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Whose fault is it, anyway? Industry 4.0 and its profound effect on supply contracts

Whose fault is it, anyway? Industry 4.0 and its profound effect on supply contracts

  • United Kingdom
  • Diversified industrials

27-04-2018

Disruptive technology is having a profound effect on the diversified industrial supply chain – and this is only the beginning. It’s predicted that we will see more disruption in the industrial space in the next five years than we have in the last 20*, making it harder for the bigger players to quickly adapt their business models – leaving once unchartered territory open for SMEs.

No matter the size, industrial suppliers have got to work together more effectively if they are to survive the fourth industrial revolution (industry 4.0). This means not looking at their own products in isolation, but rather how they can connect with their competitors. This will be new to a lot of enterprises that were historically competing with each other for orders, as they are now going to have to think about how they share information, data and intellectual property, without it having a negative impact on their own business. In the instance of a failure, the biggest question on the minds of a lot of our clients is who is liable for what; where hardware and software are intrinsically linked.

How do industrial suppliers overcome this?

Suppliers to Original Equipment Manufacturers (OEMs) need to address what the consequences are if their particular part is connected and where the liabilities fall. They will need to protect themselves in a supply contract, which is easier said than done. Should a problem arise, the OEM needs to have clear acceptance, one way or another, of liability.

What can OEMs do?

OEMs must recognise that the dynamics of the supply chain are shifting, and what once may have been relatively clear cut in terms of liability, is now much more complex. One way to combat this would be for OEMs to consider liability sharing agreements, which, historically, is not something manufacturers have needed to do. This will require a lot more negotiation, including renegotiation of existing long term contracts between OEMs and their supply chain.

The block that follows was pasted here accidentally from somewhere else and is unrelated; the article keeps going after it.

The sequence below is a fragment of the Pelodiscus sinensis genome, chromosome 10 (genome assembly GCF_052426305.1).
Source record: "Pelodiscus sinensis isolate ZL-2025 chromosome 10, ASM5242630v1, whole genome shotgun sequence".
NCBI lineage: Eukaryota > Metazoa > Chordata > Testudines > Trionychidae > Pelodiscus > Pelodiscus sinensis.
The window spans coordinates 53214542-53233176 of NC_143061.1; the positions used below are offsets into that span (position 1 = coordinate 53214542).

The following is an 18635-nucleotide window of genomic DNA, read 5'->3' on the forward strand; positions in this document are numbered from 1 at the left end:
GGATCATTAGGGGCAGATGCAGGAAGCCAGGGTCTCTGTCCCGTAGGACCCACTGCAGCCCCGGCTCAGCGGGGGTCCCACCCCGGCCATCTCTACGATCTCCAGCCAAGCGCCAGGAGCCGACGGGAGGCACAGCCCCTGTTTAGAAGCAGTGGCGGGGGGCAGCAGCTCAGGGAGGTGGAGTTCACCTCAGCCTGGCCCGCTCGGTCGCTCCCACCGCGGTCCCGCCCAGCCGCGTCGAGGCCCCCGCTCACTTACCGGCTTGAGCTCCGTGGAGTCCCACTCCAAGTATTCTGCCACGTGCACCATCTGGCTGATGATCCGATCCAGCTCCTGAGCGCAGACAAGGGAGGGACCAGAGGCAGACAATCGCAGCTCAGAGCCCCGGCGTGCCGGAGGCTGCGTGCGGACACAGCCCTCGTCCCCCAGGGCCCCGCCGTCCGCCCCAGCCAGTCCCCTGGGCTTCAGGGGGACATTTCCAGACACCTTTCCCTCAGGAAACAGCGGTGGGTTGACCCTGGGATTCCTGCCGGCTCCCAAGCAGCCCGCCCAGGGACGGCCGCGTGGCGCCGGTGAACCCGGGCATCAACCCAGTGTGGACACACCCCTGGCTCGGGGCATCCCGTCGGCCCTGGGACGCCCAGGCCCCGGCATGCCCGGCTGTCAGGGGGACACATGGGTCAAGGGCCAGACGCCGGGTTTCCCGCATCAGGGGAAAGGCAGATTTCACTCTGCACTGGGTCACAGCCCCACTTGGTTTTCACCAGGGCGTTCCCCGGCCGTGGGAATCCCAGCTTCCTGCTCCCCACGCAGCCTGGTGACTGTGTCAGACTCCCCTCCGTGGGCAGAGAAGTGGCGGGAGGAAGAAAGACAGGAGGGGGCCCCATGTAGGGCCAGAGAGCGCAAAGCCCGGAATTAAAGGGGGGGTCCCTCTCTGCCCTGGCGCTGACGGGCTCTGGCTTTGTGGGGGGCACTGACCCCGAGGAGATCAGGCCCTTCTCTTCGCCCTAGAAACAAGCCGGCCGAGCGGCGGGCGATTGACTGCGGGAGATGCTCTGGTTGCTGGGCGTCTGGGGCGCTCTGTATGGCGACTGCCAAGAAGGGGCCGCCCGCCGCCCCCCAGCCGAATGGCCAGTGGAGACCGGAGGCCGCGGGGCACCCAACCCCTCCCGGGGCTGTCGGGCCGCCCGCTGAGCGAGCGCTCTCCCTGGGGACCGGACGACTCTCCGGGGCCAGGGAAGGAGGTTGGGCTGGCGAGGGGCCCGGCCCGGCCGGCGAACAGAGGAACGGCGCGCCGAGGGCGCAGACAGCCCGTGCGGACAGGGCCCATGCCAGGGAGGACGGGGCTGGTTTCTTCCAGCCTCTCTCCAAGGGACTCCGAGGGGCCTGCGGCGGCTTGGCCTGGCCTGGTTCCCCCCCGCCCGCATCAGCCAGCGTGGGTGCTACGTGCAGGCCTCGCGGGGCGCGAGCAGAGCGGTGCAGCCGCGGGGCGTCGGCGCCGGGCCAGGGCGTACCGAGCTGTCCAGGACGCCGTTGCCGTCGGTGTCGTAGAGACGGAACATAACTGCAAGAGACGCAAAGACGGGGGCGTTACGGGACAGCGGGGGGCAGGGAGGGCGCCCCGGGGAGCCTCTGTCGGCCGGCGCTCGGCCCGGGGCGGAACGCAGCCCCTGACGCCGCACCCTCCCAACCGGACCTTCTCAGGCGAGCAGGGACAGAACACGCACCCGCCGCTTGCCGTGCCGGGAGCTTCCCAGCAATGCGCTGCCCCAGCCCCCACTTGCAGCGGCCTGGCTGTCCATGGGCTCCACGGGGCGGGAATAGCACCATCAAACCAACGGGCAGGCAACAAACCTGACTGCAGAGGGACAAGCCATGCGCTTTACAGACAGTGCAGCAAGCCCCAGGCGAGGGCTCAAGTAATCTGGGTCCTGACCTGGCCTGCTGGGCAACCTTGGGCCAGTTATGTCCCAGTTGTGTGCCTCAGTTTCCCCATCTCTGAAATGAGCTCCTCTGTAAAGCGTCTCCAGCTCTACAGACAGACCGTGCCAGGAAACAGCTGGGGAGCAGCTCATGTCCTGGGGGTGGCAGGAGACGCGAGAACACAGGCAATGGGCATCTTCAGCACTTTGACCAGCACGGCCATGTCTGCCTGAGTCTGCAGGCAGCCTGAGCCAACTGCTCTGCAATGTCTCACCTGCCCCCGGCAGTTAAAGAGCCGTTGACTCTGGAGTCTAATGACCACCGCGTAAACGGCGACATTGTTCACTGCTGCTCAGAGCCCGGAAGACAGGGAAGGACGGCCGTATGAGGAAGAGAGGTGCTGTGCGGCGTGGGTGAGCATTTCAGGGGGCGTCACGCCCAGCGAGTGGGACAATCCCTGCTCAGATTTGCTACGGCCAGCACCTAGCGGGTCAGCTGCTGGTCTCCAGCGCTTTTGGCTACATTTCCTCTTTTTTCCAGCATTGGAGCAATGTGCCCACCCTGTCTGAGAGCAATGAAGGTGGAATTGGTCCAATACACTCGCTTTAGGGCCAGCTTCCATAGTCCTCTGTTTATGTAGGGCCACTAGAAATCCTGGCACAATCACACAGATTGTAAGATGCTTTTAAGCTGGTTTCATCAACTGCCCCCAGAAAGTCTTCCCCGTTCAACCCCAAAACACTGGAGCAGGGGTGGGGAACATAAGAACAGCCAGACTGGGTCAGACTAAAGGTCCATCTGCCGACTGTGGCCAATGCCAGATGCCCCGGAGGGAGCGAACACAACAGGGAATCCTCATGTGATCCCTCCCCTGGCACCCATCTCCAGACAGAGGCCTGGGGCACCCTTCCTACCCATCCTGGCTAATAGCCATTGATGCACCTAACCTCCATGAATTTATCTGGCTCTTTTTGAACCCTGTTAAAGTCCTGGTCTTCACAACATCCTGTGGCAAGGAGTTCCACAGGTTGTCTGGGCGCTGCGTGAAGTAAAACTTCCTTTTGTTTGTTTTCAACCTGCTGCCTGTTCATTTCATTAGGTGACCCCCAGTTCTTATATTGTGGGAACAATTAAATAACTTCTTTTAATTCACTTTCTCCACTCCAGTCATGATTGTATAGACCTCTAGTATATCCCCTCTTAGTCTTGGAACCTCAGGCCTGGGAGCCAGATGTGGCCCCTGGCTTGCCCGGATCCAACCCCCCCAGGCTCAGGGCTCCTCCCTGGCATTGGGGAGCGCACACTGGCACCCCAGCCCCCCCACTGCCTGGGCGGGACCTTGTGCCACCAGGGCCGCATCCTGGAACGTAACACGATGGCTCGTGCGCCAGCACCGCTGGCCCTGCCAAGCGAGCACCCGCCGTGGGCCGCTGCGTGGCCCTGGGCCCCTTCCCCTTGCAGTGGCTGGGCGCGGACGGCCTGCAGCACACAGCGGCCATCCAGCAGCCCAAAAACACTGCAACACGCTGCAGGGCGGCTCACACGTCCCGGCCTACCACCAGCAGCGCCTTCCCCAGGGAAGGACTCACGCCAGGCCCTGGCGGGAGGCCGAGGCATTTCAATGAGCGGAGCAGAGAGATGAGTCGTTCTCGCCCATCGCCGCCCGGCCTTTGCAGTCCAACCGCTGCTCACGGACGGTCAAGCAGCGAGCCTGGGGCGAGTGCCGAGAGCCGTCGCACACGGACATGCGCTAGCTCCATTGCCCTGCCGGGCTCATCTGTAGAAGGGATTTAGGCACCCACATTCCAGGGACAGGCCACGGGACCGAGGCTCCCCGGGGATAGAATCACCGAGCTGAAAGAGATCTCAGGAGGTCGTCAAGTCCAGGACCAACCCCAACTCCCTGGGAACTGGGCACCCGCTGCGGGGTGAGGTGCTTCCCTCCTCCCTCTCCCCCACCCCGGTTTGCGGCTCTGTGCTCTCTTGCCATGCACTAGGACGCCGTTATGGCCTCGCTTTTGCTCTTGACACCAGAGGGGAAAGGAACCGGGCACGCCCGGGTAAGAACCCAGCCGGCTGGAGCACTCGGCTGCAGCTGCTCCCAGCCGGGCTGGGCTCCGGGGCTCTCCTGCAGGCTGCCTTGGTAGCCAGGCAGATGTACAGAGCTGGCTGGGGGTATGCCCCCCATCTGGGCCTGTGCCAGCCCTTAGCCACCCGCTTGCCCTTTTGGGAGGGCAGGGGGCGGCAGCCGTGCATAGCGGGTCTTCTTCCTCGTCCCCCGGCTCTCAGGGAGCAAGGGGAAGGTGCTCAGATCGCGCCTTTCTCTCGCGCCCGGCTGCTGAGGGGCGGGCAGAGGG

The impact

Our industrial team has seen a number of suppliers revisiting their terms and conditions and are seeking advice on the implications of connectivity on their existing contracts.

We are also seeing a number of suppliers revisiting their product liability insurance arrangements. Policies which once only had to cover product liability are increasingly having to evolve to cover professional indemnity, as more and more industrials are incorporating software into their products. This shift in focus has led many suppliers now to be providers of a service, whereas historically, they were simply providing hard goods.

In the corporate space, we are seeing a growing number of formal arrangements between historically competing companies, particularly by way of joint ventures (JVs). We are also seeing instances of OEMs entering into JVs with smaller suppliers to reduce the risks associated with entering a new market. It also gives the OEM greater control on output, and lowers the risk of the product not making it to market for financial reasons.

It’s clear that industry 4.0 will provide more challenges for suppliers as further disruptions enter the market, but industrial suppliers must work with each other to overcome them, and OEMs must be open to sharing liability in order for their suppliers to thrive: those that work in isolation or fail to adapt will undoubtedly fall behind.

To follow the industrial revolution journey through the history of our clients, visit our Industrial Revolution Through The Ages Timeline.

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